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Ionospheric Connection Explorer

From Wikipedia, the free encyclopedia

Ionospheric Connection Explorer
ICON and Airglow - Daytime View.jpg
Artist's concept of ICON satellite
NamesICON
Mission typeEarth observation
OperatorUC Berkeley SSL / NASA
COSPAR ID2019-068A
SATCAT no.44628
Websiteicon.ssl.berkeley.edu
Mission duration2 years (planned)
1 year, 4 months, 14 days (elapsed)
Spacecraft properties
BusLEOStar-2 [1]
ManufacturerUniversity of California, Berkeley / Northrop Grumman
Launch mass287 kg (633 lb) [2]
DimensionsHeight: 193 cm x 106 cm diameter [3]
solar panel: 254 cm x 84 cm
Power780 watts [2]
Start of mission
Launch date11 October 2019, 02:00 UTC [4]
RocketPegasus XL [5]
Launch siteStargazer
Cape Canaveral Skid Strip [6]
ContractorNorthrop Grumman [6]
Orbital parameters
Reference systemGeocentric orbit
RegimeLow Earth orbit
Perigee altitude575 km (357 mi)
Apogee altitude575 km (357 mi)
Inclination27.00°
Period97.00 minutes
← TESS
SPHEREx →
 

The Ionospheric Connection Explorer (ICON) [7] is a satellite designed to investigate changes in the ionosphere of Earth, the dynamic region high in our atmosphere where terrestrial weather from below meets space weather from above. ICON studies the interaction between Earth's weather systems and space weather driven by the Sun, and how this interaction drives turbulence in the upper atmosphere. It is hoped that a better understanding of this dynamic will mitigate its effects on communications, GPS signals, and technology in general.[7][8] It is part of NASA's Explorers program and is operated by University of California, Berkeley's Space Sciences Laboratory.[9]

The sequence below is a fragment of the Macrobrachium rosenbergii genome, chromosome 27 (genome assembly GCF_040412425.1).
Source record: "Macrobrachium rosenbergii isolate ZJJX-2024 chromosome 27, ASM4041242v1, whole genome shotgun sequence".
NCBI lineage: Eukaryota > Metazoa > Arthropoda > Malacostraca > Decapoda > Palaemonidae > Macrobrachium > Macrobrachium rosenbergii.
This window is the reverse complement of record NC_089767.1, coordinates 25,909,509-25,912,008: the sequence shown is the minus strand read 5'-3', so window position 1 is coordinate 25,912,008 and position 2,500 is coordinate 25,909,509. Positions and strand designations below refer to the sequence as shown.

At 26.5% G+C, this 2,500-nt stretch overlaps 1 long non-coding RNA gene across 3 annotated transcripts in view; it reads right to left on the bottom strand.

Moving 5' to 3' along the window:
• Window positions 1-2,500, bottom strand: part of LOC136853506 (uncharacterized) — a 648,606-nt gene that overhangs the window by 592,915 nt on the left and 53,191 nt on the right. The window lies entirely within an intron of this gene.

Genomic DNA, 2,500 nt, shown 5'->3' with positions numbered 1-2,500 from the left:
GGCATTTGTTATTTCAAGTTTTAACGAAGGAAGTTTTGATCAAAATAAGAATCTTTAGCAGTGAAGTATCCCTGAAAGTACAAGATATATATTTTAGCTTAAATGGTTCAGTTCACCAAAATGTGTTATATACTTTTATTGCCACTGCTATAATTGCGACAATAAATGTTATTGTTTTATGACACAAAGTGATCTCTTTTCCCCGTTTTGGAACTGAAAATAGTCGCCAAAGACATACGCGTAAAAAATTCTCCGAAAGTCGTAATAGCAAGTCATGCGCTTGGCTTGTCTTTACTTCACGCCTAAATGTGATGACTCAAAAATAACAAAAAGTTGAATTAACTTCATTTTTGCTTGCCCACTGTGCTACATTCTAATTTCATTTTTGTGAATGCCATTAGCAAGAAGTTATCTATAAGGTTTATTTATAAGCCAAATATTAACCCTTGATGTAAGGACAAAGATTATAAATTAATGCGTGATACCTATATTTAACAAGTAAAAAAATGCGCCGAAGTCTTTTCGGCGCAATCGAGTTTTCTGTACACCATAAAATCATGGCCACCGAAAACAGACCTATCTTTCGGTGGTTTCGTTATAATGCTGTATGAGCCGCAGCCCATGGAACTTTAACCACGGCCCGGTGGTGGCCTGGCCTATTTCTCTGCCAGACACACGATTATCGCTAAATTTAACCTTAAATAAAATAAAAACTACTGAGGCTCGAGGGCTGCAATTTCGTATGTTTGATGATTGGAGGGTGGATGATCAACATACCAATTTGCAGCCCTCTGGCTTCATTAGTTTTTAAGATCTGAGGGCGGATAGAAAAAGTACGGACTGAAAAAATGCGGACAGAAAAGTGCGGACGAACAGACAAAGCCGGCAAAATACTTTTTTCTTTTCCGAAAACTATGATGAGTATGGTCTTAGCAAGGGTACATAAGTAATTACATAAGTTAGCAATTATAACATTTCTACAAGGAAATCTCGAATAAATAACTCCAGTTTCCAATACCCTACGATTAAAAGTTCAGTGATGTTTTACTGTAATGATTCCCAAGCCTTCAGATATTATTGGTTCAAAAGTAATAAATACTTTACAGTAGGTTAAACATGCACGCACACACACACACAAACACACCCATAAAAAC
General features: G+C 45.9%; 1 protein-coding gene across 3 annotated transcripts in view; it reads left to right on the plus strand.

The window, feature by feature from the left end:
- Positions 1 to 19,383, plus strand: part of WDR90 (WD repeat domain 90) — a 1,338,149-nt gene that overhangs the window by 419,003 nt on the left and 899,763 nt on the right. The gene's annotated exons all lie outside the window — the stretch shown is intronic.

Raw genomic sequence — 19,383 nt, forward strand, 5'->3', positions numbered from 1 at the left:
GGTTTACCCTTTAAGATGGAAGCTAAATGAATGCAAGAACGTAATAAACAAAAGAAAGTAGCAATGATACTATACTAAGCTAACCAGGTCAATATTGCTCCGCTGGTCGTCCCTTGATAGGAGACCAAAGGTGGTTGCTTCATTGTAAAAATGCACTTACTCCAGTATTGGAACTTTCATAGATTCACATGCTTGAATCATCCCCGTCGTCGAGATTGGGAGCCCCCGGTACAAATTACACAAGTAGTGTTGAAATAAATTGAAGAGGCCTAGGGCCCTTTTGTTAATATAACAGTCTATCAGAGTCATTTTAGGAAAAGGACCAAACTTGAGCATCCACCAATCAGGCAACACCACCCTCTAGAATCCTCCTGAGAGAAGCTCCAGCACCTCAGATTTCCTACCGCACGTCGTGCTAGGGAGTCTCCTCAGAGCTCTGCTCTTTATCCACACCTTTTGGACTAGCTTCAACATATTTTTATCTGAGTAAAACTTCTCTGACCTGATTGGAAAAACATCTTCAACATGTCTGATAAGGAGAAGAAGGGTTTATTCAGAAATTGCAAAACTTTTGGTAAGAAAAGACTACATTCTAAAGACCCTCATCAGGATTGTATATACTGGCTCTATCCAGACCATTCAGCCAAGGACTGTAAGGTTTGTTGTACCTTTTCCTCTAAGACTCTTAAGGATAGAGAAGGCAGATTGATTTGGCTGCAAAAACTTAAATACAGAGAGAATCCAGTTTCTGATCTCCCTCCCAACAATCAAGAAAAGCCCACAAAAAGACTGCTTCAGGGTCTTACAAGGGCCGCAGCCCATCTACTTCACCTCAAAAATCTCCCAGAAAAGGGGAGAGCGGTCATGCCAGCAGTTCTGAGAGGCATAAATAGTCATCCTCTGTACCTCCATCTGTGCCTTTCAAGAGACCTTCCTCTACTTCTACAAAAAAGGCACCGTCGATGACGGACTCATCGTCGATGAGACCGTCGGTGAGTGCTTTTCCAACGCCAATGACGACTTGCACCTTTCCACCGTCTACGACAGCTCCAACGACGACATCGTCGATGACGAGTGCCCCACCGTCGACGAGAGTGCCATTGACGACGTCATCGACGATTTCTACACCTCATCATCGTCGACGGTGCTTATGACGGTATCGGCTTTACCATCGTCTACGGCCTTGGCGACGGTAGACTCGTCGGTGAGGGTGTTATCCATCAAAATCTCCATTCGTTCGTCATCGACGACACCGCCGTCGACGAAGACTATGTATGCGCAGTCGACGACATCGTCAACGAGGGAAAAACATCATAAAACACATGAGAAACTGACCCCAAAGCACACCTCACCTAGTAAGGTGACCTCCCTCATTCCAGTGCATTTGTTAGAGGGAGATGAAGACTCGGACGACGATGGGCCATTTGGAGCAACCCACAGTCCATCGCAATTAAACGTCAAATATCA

On 12 April 2013, NASA announced that ICON, along with Global-scale Observations of the Limb and Disk (GOLD), had been selected for development with the cost capped at US$200 million,[10] excluding launch costs.[5] The principal investigator of ICON is Thomas Immel at the University of California, Berkeley.[10][11]

ICON was originally scheduled to launch in June 2017 and was repeatedly delayed because of problems with its Pegasus XL rocket. It was next due to launch on 26 October 2018 but the launch was rescheduled to 7 November 2018, and postponed again just 28 minutes before launch.[12] ICON was successfully launched on 11 October 2019 (UTC).[4]

Overview

ICON's observational geometry, showing both in-situ and remote sensing of the ionosphere-thermosphere system.
ICON's observational geometry, showing both in-situ and remote sensing of the ionosphere-thermosphere system.

ICON will perform a two-year mission to observe conditions in both the thermosphere and ionosphere.[10] ICON is equipped with four instruments: a Michelson interferometer, built by the United States Naval Research Laboratory (NRL), measures the winds and temperatures in the thermosphere; an ion drift meter, built by University of Texas at Dallas, measures the motion of charged particles in the ionosphere; and two ultraviolet imagers built at University of California, Berkeley, observe the airglow layers in the upper atmosphere in order to determine both ionospheric and thermospheric density and composition.